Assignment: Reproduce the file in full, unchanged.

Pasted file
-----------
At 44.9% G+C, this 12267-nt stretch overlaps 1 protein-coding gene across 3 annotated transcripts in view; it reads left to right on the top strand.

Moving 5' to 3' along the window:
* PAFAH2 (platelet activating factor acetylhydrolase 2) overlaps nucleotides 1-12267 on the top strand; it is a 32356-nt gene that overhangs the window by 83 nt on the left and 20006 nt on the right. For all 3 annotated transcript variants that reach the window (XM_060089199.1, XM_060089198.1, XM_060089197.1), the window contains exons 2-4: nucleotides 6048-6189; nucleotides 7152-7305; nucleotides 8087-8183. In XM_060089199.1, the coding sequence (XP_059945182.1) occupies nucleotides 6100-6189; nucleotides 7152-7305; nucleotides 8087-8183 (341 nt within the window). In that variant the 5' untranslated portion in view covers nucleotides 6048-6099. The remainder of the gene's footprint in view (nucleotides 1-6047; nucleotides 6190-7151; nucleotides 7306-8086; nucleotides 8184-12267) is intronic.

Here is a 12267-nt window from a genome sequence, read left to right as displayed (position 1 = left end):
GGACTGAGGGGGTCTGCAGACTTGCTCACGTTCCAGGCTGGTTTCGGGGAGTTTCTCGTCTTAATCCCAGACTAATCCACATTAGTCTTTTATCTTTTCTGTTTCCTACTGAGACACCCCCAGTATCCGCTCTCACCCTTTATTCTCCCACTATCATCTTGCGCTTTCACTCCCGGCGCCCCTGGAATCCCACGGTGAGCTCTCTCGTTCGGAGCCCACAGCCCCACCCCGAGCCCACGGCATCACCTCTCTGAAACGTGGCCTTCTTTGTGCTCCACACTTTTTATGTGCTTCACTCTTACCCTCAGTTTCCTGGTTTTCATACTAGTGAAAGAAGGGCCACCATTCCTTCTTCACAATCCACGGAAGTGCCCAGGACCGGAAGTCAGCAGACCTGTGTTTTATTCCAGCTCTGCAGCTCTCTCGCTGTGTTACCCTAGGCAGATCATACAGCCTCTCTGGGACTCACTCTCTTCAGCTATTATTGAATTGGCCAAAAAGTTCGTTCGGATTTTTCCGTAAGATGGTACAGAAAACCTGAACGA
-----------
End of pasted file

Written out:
At 44.9% G+C, this 12267-nt stretch overlaps 1 protein-coding gene across 3 annotated transcripts in view; it reads left to right on the top strand.

Moving 5' to 3' along the window:
* PAFAH2 (platelet activating factor acetylhydrolase 2) overlaps nucleotides 1-12267 on the top strand; it is a 32356-nt gene that overhangs the window by 83 nt on the left and 20006 nt on the right. For all 3 annotated transcript variants that reach the window (XM_060089199.1, XM_060089198.1, XM_060089197.1), the window contains exons 2-4: nucleotides 6048-6189; nucleotides 7152-7305; nucleotides 8087-8183. In XM_060089199.1, the coding sequence (XP_059945182.1) occupies nucleotides 6100-6189; nucleotides 7152-7305; nucleotides 8087-8183 (341 nt within the window). In that variant the 5' untranslated portion in view covers nucleotides 6048-6099. The remainder of the gene's footprint in view (nucleotides 1-6047; nucleotides 6190-7151; nucleotides 7306-8086; nucleotides 8184-12267) is intronic.

Here is a 12267-nt window from a genome sequence, read left to right as displayed (position 1 = left end):
GGACTGAGGGGGTCTGCAGACTTGCTCACGTTCCAGGCTGGTTTCGGGGAGTTTCTCGTCTTAATCCCAGACTAATCCACATTAGTCTTTTATCTTTTCTGTTTCCTACTGAGACACCCCCAGTATCCGCTCTCACCCTTTATTCTCCCACTATCATCTTGCGCTTTCACTCCCGGCGCCCCTGGAATCCCACGGTGAGCTCTCTCGTTCGGAGCCCACAGCCCCACCCCGAGCCCACGGCATCACCTCTCTGAAACGTGGCCTTCTTTGTGCTCCACACTTTTTATGTGCTTCACTCTTACCCTCAGTTTCCTGGTTTTCATACTAGTGAAAGAAGGGCCACCATTCCTTCTTCACAATCCACGGAAGTGCCCAGGACCGGAAGTCAGCAGACCTGTGTTTTATTCCAGCTCTGCAGCTCTCTCGCTGTGTTACCCTAGGCAGATCATACAGCCTCTCTGGGACTCACTCTCTTCAGCTATTATTGAATTGGCCAAAAAGTTCGTTCGGATTTTTCCGTAAGATGGTACAGAAAACCTGAACGA